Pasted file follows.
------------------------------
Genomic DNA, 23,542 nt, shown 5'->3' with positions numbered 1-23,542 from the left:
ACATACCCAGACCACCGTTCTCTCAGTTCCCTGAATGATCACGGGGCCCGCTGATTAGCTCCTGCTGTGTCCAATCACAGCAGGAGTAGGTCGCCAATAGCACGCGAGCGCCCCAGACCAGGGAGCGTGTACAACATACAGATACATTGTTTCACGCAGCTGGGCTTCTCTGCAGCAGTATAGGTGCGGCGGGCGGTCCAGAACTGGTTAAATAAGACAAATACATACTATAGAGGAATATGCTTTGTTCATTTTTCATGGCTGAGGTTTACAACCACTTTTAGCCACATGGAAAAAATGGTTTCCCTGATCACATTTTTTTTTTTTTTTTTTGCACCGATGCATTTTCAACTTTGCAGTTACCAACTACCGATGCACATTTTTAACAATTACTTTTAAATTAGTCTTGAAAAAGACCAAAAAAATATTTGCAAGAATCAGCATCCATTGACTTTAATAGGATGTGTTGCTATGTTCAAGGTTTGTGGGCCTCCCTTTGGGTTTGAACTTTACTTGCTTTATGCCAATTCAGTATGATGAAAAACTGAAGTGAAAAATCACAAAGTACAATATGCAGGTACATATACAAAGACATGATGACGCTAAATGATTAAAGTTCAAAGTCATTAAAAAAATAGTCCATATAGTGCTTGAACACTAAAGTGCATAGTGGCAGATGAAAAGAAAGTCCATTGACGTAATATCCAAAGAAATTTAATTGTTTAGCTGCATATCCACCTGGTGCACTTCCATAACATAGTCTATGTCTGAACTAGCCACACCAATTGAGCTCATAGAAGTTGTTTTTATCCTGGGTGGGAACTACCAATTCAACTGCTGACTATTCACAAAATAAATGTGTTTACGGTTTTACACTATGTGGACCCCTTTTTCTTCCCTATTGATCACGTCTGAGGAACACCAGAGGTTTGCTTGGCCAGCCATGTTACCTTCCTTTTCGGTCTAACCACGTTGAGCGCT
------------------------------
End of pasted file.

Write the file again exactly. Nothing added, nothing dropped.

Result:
Genomic DNA, 23,542 nt, shown 5'->3' with positions numbered 1-23,542 from the left:
ACATACCCAGACCACCGTTCTCTCAGTTCCCTGAATGATCACGGGGCCCGCTGATTAGCTCCTGCTGTGTCCAATCACAGCAGGAGTAGGTCGCCAATAGCACGCGAGCGCCCCAGACCAGGGAGCGTGTACAACATACAGATACATTGTTTCACGCAGCTGGGCTTCTCTGCAGCAGTATAGGTGCGGCGGGCGGTCCAGAACTGGTTAAATAAGACAAATACATACTATAGAGGAATATGCTTTGTTCATTTTTCATGGCTGAGGTTTACAACCACTTTTAGCCACATGGAAAAAATGGTTTCCCTGATCACATTTTTTTTTTTTTTTTTTGCACCGATGCATTTTCAACTTTGCAGTTACCAACTACCGATGCACATTTTTAACAATTACTTTTAAATTAGTCTTGAAAAAGACCAAAAAAATATTTGCAAGAATCAGCATCCATTGACTTTAATAGGATGTGTTGCTATGTTCAAGGTTTGTGGGCCTCCCTTTGGGTTTGAACTTTACTTGCTTTATGCCAATTCAGTATGATGAAAAACTGAAGTGAAAAATCACAAAGTACAATATGCAGGTACATATACAAAGACATGATGACGCTAAATGATTAAAGTTCAAAGTCATTAAAAAAATAGTCCATATAGTGCTTGAACACTAAAGTGCATAGTGGCAGATGAAAAGAAAGTCCATTGACGTAATATCCAAAGAAATTTAATTGTTTAGCTGCATATCCACCTGGTGCACTTCCATAACATAGTCTATGTCTGAACTAGCCACACCAATTGAGCTCATAGAAGTTGTTTTTATCCTGGGTGGGAACTACCAATTCAACTGCTGACTATTCACAAAATAAATGTGTTTACGGTTTTACACTATGTGGACCCCTTTTTCTTCCCTATTGATCACGTCTGAGGAACACCAGAGGTTTGCTTGGCCAGCCATGTTACCTTCCTTTTCGGTCTAACCACGTTGAGCGCT